Africa faces sharp rise in religious extremism
While these groups are mostly occupied with domestic issues, their anti-Western rhetoric and targeting of foreigners pose a wider challenge. So too does growing evidence of ties between armed groups from the Sahel and East Africa and Nigeria, observers say.
The three main al-Qaeda-linked groups are Somalia's al-Shabab in the Horn of Africa; al-Qaeda in the Islamic Maghreb (AQIM) which is active across the Sahel; and Boko Haram, which has sharply increased its attacks in Nigeria since 2010.
"We do have enough evidence of some communication between Boko Haram and AQIM and affiliated groups," a Washington DC-based analyst focused on the Sahel said.
While both Boko Haram and AQIM had claimed support or training from al-Shabab, this had not been confirmed, he added.
General Carter Ham, head of US African command Africom, warned in September 2011 that the various Islamist groups had said they wanted to "more closely collaborate and synchronise their efforts" in training and operations.
"If left unaddressed, you could have a network that ranges from East Africa, through the centre and into the Sahel and Maghreb, and I think that would be very, very worrying."
The seizure of northern Mali by hard-line fundamentalists has also stoked fears abroad.
Long a base for AQIM, involved in drug trafficking and the kidnapping of westerners for ransom, the region is now in the hands of Islamists intent on installing sharia law, who have openly allied with the al-Qaeda franchise.
Former colonial power France has repeatedly raised concerns that the vast desert could become a new breeding ground for terrorism.
AQIM grew out of the Algerian Salafist Group for Preaching and Combat which linked with al-Qaeda in 2006.
"We pray to God that they will be a thorn in the side of the American and French crusaders and their allies," al-Qaeda's then number two and now leader Ayman al-Zawahiri said at the time.
In January a UN report said ties had been established between Boko Haram in Nigeria and AQIM, along with its splinter group, the Movement for Oneness and Jihad in West Africa (MUJAO) – and the fundamentalist fighters Ansar Dine (Defenders of Faith), who currently control Timbuktu in Mali.
Northern Mali lawmaker Abdou Sidibe has said "a good one hundred" Boko Haram fighters had been seen in Gao, which is controlled by MUJAO. They are believed to be attending a MUJAO-run training camp.
Deadly government offensive
In Nigeria, Boko Haram has dramatically stepped up attacks on churches, government installations and other targets since resurfacing in 2010 after being crushed in a deadly government offensive a year earlier.
The US state department, which last month designated three Boko Haram leaders as global terrorists, says the group has killed more than 1 000 people since the beginning of 2011.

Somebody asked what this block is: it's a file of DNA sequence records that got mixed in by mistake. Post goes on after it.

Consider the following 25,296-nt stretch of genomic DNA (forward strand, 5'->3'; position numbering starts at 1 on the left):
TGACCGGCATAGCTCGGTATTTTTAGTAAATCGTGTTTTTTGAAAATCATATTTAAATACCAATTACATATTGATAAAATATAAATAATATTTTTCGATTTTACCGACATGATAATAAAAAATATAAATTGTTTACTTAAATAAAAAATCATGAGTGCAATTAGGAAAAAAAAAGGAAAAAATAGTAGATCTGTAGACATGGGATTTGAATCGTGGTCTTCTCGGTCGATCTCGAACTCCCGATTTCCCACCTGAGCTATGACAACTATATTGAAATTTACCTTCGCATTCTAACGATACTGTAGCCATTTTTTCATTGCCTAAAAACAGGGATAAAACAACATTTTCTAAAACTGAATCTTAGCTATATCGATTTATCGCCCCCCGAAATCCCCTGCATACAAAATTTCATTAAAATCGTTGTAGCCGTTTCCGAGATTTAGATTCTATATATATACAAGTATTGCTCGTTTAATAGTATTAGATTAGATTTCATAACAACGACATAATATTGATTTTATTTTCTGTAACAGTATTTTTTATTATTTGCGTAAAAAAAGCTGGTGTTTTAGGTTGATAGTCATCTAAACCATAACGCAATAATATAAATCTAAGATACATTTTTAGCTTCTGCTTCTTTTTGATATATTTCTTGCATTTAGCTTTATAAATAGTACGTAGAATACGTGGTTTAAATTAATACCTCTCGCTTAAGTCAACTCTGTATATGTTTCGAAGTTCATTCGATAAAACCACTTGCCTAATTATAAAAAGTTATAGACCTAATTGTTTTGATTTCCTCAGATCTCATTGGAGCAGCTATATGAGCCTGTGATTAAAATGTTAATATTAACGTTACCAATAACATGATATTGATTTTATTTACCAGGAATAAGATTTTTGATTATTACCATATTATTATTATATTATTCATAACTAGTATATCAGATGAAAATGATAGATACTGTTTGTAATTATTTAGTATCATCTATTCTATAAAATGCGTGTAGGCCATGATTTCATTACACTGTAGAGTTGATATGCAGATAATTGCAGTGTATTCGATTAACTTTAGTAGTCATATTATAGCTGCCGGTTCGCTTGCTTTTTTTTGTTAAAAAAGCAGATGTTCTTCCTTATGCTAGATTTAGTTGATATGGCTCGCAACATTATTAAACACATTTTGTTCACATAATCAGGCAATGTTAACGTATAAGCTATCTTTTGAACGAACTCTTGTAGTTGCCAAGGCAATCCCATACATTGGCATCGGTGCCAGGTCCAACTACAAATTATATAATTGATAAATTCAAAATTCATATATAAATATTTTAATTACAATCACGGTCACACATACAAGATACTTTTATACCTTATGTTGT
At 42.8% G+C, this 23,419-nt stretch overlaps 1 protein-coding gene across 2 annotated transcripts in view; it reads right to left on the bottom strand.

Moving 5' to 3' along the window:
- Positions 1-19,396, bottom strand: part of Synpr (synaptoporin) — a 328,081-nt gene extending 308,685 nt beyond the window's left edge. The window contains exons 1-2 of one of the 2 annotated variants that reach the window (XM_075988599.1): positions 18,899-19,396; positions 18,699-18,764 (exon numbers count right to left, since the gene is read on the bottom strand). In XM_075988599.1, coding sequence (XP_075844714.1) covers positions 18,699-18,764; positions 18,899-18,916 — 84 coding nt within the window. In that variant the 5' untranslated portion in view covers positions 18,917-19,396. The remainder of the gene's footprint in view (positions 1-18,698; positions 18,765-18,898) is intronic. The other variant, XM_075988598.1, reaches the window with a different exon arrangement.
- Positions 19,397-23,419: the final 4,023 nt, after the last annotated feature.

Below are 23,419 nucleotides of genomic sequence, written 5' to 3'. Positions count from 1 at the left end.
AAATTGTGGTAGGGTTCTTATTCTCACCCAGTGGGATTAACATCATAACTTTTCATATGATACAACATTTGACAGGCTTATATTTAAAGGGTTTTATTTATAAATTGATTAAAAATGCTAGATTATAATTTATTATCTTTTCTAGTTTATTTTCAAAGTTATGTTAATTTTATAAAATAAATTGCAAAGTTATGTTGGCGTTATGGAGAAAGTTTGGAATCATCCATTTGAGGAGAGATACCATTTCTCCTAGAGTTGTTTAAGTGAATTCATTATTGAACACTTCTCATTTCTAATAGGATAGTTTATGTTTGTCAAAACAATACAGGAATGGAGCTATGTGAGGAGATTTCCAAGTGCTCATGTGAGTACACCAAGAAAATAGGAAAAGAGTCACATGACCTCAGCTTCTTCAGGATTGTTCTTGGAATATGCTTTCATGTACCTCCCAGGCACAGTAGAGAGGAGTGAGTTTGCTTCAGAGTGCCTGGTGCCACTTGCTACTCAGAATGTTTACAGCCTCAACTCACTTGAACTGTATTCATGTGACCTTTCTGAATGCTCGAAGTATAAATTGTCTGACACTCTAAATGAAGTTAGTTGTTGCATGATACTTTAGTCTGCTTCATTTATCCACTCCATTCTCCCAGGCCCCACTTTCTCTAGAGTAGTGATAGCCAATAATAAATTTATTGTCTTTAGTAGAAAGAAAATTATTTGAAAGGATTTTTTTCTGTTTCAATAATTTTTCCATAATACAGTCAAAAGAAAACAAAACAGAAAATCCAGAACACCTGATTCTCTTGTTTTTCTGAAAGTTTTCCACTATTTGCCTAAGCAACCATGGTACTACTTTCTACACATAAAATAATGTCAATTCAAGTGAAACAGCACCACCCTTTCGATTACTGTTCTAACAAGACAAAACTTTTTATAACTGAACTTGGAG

Despite some evidence of links to other African jihadists, some observers insist the group has a narrow domestic focus in a region crippled by poverty.
Professor Kyari Mohammed of Modibbo Adama University in Yola, a specialist on Boko Haram, is sceptical of claims that the group has extensive foreign ties.
"It's a local insurgency, but they are aware of global events," he said.
Statements boasting of its foreign links were possibly a bid to raise its stature as a global, extremist movement, he argued.
The links between al-Shabab and west African terror groups are also disputed.
On Monday, Kenyan Prime Minister Raila Odinga expressed concern the al-Shabab "could link up with other terrorist groups like Boko Haram in Nigeria".
He was the day after masked gunmen killed 17 people in attacks on two churches, the worst such attack for a decade.
But the al-Shabab themselves have offered little public support for other Muslim fundamentalist groups, speaking instead of ties to the Yemen-based al-Qaeda in the Arabian Peninsula.
Nevertheless, some experts such as Ahmedou Ould Abadallah, creator of the Centre for Strategy and Security for the Sahel and Sahara, are convinced the ties run deeper.
"There are al-Shabab Somalians in the Sahel region and I am sure they have links with AQIM and Boko Haram. I have material proof," said Abadallah, a former UN representative for West Africa.
"It is a real danger. They all consider themselves fighters for Islam."
Shehu Sani, author of The Killings Fields: Religious Violence in Northern Nigeria, said he believed the various groups were "relating with each other even if they are not working together.
"If you link the Chadian rebels, Boko Haram, the Tuaregs in Niger and now the rebels in northern Mali, you can see on the horizon an arc of terror. It's not an axis of evil, it's an arc." – Sapa-AFP